READY FOR A ROAD TRIP? CELEBRATE BLACK HISTORY MONTH WITH A VISIT TO A MUSEUM DEDICATED TO PROTECTING, PRESERVING AND INTERPRETING THE AFRICAN AMERICAN EXPERIENCE.
Black History Month is the perfect time to expand your understanding of African American history and culture. How better to do this than visit one of the three largest in the country?
The National Museum of African American History and Culture, located in Washington, D.C., is the only national museum devoted exclusively to the documentation of African American life, history, and culture. It was established by an Act of Congress in 2003, following decades of efforts to promote and highlight the contributions of African Americans. To date, the Museum has collected more than 36,000 artifacts and nearly 100,000 individuals have become members. The Museum opened to the public on September 24, 2016, as the 19th and newest museum of the Smithsonian Institution.
“This Museum will tell the American story through the lens of African American history and culture. This is America’s Story and this museum is for all Americans.”
LONNIE G. BUNCH, III
Founding Director, NMAAHC
For more information on visiting the NMAAHC, go to:
Founded in 1965, the Charles H. Wright Museum of African American History in Detroit has been a leading institution dedicated to the African American experience for over fifty years. Its mission is to open minds and change lives through the exploration and celebration of African American history and culture. The museum houses over 35,000 artifacts and archival materials and is home to the Blanche Coggin Underground Railroad Collection, Harriet Tubman Museum Collection, Coleman A. Young Collection and the Sheffield Collection, a repository of documents of the labor movement in Detroit. All told, The Wright serves over half a million people annually through its exhibitions, programs, and events such as African World Festival.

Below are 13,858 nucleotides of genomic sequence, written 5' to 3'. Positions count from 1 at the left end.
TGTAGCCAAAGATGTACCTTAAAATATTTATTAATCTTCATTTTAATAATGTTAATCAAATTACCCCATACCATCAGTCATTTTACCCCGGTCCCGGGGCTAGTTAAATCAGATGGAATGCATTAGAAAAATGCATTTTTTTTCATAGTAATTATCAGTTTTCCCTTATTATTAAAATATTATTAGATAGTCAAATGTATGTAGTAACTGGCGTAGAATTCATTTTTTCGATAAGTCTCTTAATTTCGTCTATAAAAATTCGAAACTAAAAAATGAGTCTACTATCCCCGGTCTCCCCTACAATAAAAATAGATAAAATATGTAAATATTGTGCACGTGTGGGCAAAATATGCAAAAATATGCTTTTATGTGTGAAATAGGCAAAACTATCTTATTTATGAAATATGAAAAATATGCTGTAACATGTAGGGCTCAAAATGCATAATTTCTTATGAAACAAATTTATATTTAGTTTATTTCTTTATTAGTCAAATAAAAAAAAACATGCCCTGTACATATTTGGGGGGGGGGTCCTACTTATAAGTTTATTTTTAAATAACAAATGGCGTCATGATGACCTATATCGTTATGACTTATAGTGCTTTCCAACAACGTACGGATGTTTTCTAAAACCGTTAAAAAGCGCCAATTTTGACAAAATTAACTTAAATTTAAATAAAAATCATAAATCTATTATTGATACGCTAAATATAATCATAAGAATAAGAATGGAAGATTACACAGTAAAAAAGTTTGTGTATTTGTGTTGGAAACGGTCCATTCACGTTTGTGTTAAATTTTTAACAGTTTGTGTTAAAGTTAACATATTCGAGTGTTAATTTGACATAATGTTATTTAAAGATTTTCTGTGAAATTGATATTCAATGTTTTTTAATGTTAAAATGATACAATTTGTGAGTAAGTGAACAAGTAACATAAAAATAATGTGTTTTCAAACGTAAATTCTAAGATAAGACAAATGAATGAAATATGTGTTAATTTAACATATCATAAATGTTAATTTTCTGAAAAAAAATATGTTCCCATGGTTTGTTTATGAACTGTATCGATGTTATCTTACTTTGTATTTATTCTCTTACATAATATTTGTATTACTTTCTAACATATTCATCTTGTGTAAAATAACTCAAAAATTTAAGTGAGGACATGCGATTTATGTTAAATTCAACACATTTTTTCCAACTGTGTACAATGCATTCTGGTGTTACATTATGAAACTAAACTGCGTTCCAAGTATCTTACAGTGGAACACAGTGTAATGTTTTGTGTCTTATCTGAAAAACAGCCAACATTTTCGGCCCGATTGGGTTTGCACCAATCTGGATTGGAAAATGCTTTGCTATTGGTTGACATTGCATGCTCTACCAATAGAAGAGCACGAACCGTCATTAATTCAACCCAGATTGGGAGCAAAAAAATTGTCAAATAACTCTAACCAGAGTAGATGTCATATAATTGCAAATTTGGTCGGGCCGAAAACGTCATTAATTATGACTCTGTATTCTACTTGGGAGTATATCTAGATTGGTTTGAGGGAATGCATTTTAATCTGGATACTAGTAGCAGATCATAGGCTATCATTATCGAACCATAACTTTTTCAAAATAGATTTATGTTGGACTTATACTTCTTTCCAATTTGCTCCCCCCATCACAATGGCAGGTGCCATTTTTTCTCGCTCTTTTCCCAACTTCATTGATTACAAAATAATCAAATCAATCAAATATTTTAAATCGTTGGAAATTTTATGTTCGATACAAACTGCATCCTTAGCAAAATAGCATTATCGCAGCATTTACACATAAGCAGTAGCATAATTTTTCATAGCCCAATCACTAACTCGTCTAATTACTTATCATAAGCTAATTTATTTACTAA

For more information about the Charles H. Wright Museum of African American History, go to:
The DuSable Museum of African American History is located in the historic Hyde Park area of Chicago. Founded in 1961 by teacher and art historian Dr. Margaret Burroughs and other leading Chicago citizens, the museum is one of the few independent institutions of its kind in the United States which unites art, history and culture. Its diverse holdings number more than 15,000 pieces and include paintings, sculpture, print works and historical memorabilia. Chicago is a city rich in African American history, and the museum’s name honors the contributions of Jean Baptiste Point DuSable, a Haitian of African and French descent, who in 1779 established the trading post and permanent settlement which would become known as Chicago.
For more information on The DuSable Museum of African American History, go to:
Can’t make a road trip? Why not see if there is an institution near you…
The Association of African American Museums (AAAM) is a non-profit member organization established to support African and African American focused museums nationally and internationally, as well as the professionals who protect, preserve and interpret African and African American art, history and culture. The directory provides a listing of over 100 museums, archives, historical societies, and cultural centers nationwide who share this mission.